People say it’s a healthy thing to do. Why do you have to hurt before you can do it? Isn’t there a way to do it without the hurt? Probably not. I guess you do have to earn it.

A police officer is knocking on my window. I guess I need to carry on with what I was doing. Surrounding myself with people who I love, doing what makes me happy. But first, I guess I’ll let myself cry.

 

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The Profound Effects of Losing an Arm Wrestling Match

My Lyft driver drops me off in a part of the Arts District that has apparently yet to be reclaimed. The door to the industrial building is unlocked. Inside, the lights flicker over the empty hallways and I don’t feel especially safe. But I’ve got my eyes trained on my phone, giving my driver who got lost twice and spent the whole ride complaining about people who complain about gentrification, five stars.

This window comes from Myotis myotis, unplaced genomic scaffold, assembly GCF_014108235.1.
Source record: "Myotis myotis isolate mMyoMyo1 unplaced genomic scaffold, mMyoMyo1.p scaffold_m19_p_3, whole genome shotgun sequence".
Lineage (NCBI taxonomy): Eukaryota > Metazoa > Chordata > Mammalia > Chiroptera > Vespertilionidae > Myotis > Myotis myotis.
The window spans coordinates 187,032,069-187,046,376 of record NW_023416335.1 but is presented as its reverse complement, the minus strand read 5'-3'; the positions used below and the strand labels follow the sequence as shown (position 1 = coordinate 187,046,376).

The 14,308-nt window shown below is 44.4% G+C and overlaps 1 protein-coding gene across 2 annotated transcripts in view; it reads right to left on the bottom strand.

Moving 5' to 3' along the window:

When I push through the door of #4, my friend who lives in Santa Monica but never seems to be there says, “You didn’t run into those pit bulls did you? I should’ve told you about the pit bulls.” I did not. He seems relieved and pours me a drink.

roof 2.jpgBecause no one can resist a rooftop after a few drinks, we crawl through a window and onto the roof. We peer through sky lights and hope to catch people in their most intimate moments: shadow boxing with the mirror, singing Frank Ocean to their pugs, eating kimchi in front of an open fridge while Ira Glass’s voice emanates from their phone. We peer into twelve living rooms and even a couple retail spaces. A few TVs are on, half-drunk glasses are sprawled across long dining room tables, laptops are open to email accounts, but no one is home. It’s midnight.